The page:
Electrical cable shrouded in a galvanized steel outer cover.
- C -
A clause in a mortgage which allows the lender to demand payment of the outstanding balance at a specific time.
Associated with Adjustable Rate Mortgages. A limit on how high monthly payments or how much interest rates may change within a certain time period or the life of the mortgage.
A single-story house style made popular in New England. Often characterized by a steep roof with gables.
Accumulated goods and money which is most often used to generate additional income.
An outlay of funds designed to improve the income-producing capabilities of an asset or to extend its economic life.
Refinancing a mortgage at a higher amount than the current balance in order to transform a portion of the equity into cash.
A pliable material used to seal cracks or openings such as around windows.
Literally translated: ''Let the buyer beware.'' A common business tenet whereby the buyer is responsible for verifying any and all claims by the seller of property.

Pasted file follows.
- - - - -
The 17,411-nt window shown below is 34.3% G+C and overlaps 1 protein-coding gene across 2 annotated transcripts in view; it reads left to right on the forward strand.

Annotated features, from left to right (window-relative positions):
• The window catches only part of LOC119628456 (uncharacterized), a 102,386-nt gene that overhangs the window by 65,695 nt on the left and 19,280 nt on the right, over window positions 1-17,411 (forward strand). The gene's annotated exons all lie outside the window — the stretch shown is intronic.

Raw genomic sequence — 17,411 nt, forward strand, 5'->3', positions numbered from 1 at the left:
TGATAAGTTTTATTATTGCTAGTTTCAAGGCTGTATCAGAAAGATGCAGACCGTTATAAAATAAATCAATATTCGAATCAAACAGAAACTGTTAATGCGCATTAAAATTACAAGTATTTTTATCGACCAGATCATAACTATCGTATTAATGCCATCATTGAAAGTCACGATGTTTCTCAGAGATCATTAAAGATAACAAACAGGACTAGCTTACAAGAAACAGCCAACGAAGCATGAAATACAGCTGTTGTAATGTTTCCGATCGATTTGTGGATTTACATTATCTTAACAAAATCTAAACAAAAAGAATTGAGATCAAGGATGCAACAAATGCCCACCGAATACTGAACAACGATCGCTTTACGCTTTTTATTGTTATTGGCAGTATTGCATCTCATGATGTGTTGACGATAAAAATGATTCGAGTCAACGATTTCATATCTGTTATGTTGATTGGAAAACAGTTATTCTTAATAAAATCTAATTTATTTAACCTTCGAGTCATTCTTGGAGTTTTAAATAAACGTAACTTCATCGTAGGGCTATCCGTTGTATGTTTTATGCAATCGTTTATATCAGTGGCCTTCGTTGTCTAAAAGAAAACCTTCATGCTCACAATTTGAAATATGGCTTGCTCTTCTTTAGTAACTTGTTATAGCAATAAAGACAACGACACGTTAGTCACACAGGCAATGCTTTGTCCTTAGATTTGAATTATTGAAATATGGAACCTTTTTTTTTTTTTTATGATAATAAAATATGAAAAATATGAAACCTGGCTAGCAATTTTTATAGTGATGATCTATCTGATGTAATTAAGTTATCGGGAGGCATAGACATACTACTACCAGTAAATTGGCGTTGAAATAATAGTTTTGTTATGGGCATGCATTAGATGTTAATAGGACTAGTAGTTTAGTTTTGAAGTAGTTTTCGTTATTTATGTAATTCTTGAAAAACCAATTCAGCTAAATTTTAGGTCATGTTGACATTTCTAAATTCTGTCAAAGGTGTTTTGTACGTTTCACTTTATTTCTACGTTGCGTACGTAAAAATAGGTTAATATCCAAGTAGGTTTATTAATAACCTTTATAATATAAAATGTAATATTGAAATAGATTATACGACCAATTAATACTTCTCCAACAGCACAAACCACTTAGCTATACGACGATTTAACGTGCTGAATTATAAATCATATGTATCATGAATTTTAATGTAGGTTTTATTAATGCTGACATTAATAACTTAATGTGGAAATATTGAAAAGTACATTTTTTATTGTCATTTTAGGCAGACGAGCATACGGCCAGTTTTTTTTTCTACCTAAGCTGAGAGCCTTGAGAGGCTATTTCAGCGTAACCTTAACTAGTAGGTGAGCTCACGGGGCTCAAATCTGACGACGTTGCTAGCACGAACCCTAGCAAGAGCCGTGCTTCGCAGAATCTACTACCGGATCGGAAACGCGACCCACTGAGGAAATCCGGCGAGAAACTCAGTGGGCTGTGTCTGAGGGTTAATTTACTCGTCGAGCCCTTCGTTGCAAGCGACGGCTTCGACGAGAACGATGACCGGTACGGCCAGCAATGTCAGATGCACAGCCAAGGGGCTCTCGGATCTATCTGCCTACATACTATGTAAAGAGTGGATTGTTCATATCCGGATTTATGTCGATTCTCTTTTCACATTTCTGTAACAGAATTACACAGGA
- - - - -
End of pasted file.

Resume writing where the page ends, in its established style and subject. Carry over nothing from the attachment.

A document showing that the bearer has a certain amount of money, at a particular amount interest, on deposit with a financial institution.
An index based on the interest rate of six month CD's. Used to set interest rates on some Adjustable Rate Mortgages.
A document issued by the Veterans Administration that certifies eligibility for a VA loan.
Issued by an appropriate jurisdictional entity, this document certifies that a building complies with all building codes and is safe for use or habitation.
Usually based on an independent appraisal, a CRV for a particular property establishes the maximum amount which can be secured by a VA mortgage.
A document designating the legal owner of a parcel of real estate. Usually provided by a title or abstract company.
Generally, any professional who has met the local or state requirements, and passed the appropriate certification exam, and is capable of appraising any type of property.
A sub-classification of appraiser who is only licensed to appraise residential property, usually up to four units.
The complete history of ownership of a piece of property.
Any personal property which is not attached to or an integral part of a property. Chattel is not commonly taken into consideration when appraising the value of real property.
Electrical devices which automatically open electrical circuits if they are overloaded.
Ownership of property that is not encumbered by any counter-claim or lien.